An alternative way to play with real-world problems

It's the near future and the planet is in crisis. Unheeded warnings of an impending oil shortage have become reality. This was the premise of World Without Oil, an alternate reality game (ARG), which asked players to react to a plausible vision of the future and find ways in which to solve it. The aim, says the game's California-based creator Ken Eklund, was to help people get ready, "if not for this crisis, then for something similar. We wanted to launch a cooperative discourse on the web, focused on a serious social issue," he says.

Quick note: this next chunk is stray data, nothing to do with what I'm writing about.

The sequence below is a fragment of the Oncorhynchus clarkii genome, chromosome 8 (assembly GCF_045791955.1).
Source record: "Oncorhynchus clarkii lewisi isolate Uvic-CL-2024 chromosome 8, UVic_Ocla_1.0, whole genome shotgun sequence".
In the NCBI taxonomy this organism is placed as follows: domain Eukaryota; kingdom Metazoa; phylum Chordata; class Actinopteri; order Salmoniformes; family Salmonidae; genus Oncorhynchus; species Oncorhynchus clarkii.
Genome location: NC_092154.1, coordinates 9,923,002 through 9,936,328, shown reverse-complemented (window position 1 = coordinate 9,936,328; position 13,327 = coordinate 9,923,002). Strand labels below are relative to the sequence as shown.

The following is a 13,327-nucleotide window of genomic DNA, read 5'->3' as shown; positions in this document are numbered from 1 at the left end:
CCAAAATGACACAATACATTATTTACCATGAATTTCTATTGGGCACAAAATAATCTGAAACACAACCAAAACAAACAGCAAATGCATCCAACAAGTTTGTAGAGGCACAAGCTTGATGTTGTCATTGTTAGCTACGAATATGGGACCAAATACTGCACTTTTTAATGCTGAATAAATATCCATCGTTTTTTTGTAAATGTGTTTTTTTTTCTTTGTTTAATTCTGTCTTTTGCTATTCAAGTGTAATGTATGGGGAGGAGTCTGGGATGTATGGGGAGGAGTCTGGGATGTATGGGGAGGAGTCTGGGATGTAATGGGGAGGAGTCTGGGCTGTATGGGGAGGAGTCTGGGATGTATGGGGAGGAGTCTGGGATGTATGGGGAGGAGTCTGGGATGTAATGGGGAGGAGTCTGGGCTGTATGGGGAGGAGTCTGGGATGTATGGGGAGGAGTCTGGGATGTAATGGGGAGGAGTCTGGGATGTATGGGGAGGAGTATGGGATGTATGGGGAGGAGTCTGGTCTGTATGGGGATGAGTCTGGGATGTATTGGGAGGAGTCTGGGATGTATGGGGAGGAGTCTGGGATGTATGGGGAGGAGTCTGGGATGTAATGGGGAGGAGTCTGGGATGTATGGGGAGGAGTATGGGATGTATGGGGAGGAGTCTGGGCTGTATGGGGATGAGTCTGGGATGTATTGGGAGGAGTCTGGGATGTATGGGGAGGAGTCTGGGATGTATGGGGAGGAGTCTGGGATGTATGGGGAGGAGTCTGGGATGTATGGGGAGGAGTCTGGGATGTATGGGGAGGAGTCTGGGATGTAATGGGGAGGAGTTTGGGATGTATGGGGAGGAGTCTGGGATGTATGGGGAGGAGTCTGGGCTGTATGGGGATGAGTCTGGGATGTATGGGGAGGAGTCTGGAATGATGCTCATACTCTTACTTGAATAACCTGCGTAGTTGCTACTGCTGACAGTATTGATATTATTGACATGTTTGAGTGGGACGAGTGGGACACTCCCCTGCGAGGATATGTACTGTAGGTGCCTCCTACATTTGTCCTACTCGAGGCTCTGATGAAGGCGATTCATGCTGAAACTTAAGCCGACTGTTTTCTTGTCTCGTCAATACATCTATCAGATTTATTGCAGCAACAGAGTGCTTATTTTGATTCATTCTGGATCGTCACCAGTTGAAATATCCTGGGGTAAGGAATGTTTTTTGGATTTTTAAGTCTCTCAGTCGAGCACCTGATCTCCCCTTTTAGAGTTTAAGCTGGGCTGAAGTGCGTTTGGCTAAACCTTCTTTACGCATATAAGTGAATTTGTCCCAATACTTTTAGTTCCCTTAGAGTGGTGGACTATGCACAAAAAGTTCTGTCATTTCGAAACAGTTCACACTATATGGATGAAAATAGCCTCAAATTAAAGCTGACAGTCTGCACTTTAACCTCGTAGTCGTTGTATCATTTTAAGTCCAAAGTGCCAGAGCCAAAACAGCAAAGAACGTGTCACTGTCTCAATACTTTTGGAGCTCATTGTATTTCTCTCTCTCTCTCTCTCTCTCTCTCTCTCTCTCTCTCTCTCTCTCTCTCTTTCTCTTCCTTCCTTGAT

ARGs have frequently been used to promote TV programmes, games, films and other products, or else have had their costs absorbed by the sale of supporting merchandise. When World Without Oil launched in April 2007, it broke new ground by using the genre to simulate a real-world problem rather than spreading marketing buzz. Funded by America's Corporation for Public Broadcasting and presented by Independent Television Service (ITVS), it highlighted the genre's potential for use as an educational or change-making tool.

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